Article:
• Apr 08, 2014

    loved it. thought it was different and

    loved it. thought it was different and

  • May 03, 2013

    Kind of a modern-ish take on Bride Of Frankenstein. I actually really liked this film, but I will say up front that the film is bogged down whenever Sting is onscreen. He makes you think Dr. Frankenstein was more into dudes, as he just looks so glam. And his character is a total douche. And boring. So the film starts off with them making The Bride, and his monster basically runs away, so for most of the film we have Frankenstein training The Bride to become a real woman, and Beals is pretty great here. She is super adorable and I liked when she started growing her own brain and started bucking his teachings. Like he taught her how to act human, but she taught herself how to be a human. The other story is the Monster joining the circus with a tiny person, played to perfection by Rappaport. He is really good and the friendship bond they form is really the best plot point here. And Clancy Brown as the Monster is the heart of the film. He plays him not a monster of rage, but one that is more interested in compassion and love. He only kills when needed. Elwes is in here, but not sure why. He only has like 2-3 scenes, and nothing of his character really goes anywhere. I did find this film to be quite hardcore for it's PG-13 rating. You see at least one gore shot that probably should've made it R, and maybe the first totally full frontal nude shot in a non-R rated film I have ever seen. Just an FYI if you watch with children around.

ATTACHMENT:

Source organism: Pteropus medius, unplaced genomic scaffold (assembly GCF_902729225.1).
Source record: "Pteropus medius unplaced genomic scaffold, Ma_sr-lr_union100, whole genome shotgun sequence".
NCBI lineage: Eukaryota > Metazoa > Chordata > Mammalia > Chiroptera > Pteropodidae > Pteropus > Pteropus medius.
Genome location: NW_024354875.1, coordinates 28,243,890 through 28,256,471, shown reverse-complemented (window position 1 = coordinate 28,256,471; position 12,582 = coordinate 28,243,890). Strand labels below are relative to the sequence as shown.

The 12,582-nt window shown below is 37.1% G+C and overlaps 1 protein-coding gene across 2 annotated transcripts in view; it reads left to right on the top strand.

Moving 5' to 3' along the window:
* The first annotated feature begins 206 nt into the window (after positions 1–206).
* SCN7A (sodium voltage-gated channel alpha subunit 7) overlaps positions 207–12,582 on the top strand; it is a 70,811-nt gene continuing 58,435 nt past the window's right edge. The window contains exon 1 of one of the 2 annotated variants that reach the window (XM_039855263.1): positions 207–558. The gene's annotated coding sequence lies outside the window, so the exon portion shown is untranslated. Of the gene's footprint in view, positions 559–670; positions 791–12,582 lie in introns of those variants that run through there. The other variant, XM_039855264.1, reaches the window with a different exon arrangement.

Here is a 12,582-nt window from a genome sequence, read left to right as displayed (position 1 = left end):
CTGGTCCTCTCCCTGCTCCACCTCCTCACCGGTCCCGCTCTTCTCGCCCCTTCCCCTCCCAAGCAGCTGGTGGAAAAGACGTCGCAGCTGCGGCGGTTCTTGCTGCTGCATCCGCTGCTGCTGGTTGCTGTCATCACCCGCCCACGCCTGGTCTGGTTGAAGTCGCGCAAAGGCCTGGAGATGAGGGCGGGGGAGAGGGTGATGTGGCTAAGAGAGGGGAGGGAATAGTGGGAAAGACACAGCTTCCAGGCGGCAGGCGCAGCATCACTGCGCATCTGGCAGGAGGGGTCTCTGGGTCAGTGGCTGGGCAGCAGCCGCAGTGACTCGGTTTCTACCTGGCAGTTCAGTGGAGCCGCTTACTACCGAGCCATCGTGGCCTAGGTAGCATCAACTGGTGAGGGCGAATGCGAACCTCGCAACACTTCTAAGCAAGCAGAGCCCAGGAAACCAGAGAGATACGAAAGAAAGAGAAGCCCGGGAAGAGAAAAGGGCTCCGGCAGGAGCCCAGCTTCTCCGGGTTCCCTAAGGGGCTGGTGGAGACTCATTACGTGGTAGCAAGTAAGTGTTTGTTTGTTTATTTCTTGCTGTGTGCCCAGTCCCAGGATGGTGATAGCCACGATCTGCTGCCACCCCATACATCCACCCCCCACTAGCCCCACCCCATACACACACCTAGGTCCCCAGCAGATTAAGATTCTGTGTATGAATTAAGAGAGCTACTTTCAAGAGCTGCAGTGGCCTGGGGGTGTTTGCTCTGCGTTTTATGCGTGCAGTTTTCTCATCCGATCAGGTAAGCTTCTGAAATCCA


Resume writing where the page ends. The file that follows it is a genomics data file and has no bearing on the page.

Kind of a modern-ish take on Bride Of Frankenstein. I actually really liked this film, but I will say up front that the film is bogged down whenever Sting is onscreen. He makes you think Dr. Frankenstein was more into dudes, as he just looks so glam. And his character is a total douche. And boring. So the film starts off with them making The Bride, and his monster basically runs away, so for most of the film we have Frankenstein training The Bride to become a real woman, and Beals is pretty great here. She is super adorable and I liked when she started growing her own brain and started bucking his teachings. Like he taught her how to act human, but she taught herself how to be a human. The other story is the Monster joining the circus with a tiny person, played to perfection by Rappaport. He is really good and the friendship bond they form is really the best plot point here. And Clancy Brown as the Monster is the heart of the film. He plays him not a monster of rage, but one that is more interested in compassion and love. He only kills when needed. Elwes is in here, but not sure why. He only has like 2-3 scenes, and nothing of his character really goes anywhere. I did find this film to be quite hardcore for it's PG-13 rating. You see at least one gore shot that probably should've made it R, and maybe the first totally full frontal nude shot in a non-R rated film I have ever seen. Just an FYI if you watch with children around.

  • Jan 31, 2013